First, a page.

On this day: Australia’s last convict ship docks
IT’S A WARM SUMMER’S day on 9 January 1868 in Fremantle, Western Australia, and the last convict ship to transport prisoners to Australia is just coming in to port.
Upon seeing Australia for the first time, the prisoners no doubt feel a frisson of excitement mingled with a little fear, despite their sentences – compared to the gallows, Australia isn’t looking too bad.
It has been a relatively uneventful voyage – only one convict has died in the 89 days the ship has been at sea – but an unusual one; due to the reasonably high number of literate convicts from the complement of political prisoners from the Fenian Rising the previous year, the voyage even had its own newspaper: The Wild Goose, of which all seven handwritten issues survive in the State Library of New South Wales.
Babette Smith, historian and author of Australia’s Birthstain: the startling legacy of the convict era, says that transportation wasn’t as bad as its legacy decries. “Most of the prisoners got access to medical care and to meat,” she says. “And their children were often markedly taller and stronger.”
Some crimes were even carefully premeditated to warrant transportation with a lenient sentence as an escape from poverty in Britain, or to join family members.
Hougoumont – the last convict ship
The ship itself was no stranger to penal transportation; it was originally owned by Duncan Dunbar, who between 1840 and 1868 provided nearly a third of the ships that transported convicts. Under the direction of Luscombe of London, it set off from the Sheerness, on the Isle of Sheppey in the Thames Estuary, on the 30 September 1867, sailed along the south coast of Britain to Portland in Dorset to pick up more convicts, and finally departed Portsmouth on the 12 October, with 280 convicts and 108 passengers, helmed by William Cozens.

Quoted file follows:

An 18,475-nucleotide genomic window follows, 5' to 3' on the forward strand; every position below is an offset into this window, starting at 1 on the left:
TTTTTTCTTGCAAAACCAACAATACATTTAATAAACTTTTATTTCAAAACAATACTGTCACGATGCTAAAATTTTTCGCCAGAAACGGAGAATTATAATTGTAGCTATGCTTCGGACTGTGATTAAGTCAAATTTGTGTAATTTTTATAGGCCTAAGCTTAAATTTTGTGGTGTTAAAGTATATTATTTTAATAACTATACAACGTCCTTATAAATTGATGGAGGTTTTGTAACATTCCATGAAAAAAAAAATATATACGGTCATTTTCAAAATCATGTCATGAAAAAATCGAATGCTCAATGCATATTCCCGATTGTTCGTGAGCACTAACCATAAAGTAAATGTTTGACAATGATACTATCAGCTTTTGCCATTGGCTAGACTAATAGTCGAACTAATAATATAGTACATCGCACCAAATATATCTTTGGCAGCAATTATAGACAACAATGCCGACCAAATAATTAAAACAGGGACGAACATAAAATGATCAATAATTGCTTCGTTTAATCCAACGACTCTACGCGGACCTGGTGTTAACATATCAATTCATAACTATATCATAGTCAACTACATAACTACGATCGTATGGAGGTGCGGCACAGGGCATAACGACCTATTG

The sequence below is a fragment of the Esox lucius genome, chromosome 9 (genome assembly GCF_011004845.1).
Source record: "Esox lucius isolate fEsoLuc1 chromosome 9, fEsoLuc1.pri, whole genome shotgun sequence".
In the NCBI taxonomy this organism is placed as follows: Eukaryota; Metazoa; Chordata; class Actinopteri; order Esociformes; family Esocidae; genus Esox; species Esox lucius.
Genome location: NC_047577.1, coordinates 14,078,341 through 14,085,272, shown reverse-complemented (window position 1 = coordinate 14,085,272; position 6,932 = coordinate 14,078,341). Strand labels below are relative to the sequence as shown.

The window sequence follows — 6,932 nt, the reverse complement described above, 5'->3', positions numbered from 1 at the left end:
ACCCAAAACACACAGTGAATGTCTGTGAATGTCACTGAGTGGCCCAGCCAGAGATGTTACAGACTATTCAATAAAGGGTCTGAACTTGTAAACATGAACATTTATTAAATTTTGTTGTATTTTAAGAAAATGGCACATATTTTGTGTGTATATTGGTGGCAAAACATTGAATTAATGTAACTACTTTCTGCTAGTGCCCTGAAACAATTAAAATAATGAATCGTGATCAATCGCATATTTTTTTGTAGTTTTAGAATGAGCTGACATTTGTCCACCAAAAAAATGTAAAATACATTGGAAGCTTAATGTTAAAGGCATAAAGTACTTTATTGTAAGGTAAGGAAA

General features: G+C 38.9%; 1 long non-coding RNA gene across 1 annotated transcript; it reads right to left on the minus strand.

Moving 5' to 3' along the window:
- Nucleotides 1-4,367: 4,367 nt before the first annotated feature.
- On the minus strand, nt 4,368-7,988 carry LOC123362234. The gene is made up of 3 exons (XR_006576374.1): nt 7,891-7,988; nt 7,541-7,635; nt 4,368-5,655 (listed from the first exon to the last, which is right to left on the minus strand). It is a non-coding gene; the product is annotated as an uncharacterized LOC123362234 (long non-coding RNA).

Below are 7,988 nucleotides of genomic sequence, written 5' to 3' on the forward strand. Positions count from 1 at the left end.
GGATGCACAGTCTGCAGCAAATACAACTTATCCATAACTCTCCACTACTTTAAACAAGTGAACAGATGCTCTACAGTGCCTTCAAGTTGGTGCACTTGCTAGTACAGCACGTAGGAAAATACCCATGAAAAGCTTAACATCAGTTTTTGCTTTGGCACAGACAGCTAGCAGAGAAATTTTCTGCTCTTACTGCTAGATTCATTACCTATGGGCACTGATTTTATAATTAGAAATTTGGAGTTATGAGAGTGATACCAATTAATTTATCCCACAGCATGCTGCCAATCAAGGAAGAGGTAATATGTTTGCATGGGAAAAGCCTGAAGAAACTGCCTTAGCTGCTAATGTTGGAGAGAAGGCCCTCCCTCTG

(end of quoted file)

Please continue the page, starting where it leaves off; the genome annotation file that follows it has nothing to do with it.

The complement of convicts included 62 Fenians, including 17 from the military, a contingent which contravened an agreement between the United Kingdom and Western Australia, leading to a brief panic in Fremantle. The inclusion of military Fenians also flouted the UK’s unwritten policy not to transport military prisoners.
Due to the high literacy rate amongst the prisoners, the voyage produced a number of diaries and accounts, notably those of Denis Cashman and Thomas McCarthy Fennell, and John Boyle O’Reilly’s letters.
This final complement of convicts signalled the end of a significant period in Australian history. Between 1788 and 1868, more than 165,000 convicts were transported to Australia, of which 10,000 were sent to Western Australia.
Australia’s convict legacy
Now, it is estimated that two million Britons and four million Australians have convict ancestors.
Without convict labour, the first arriving with the First Fleet in 1788, Australia might have initially struggled as a British colony, especially after 1810, when convict labour was increasingly used to develop the colonial infrastructure – roads, causeways, bridges, courthouses and hospitals.
Babette says “the expectation developed very early on that [Australia] provided a better opportunity for poor people.” By 1868, transportation had been campaigned against in Eastern Australia, originating some of the brutal legends about convict history, but in WA it was a case of brushing it under the carpet. “For Western Australia, the whole period was best forgotten.”
By the time penal transportation ended, Australia had grown to a population of more than 1 million – compared to just 30,000 in 1821 – and it was finally large enough to be autonomous, to sustain itself and grow.
And while the shroud of convict transportation has hung over Australia’s shoulders as somewhat of a negative stereotype, there’s no doubt it wouldn’t be the country it is today without them.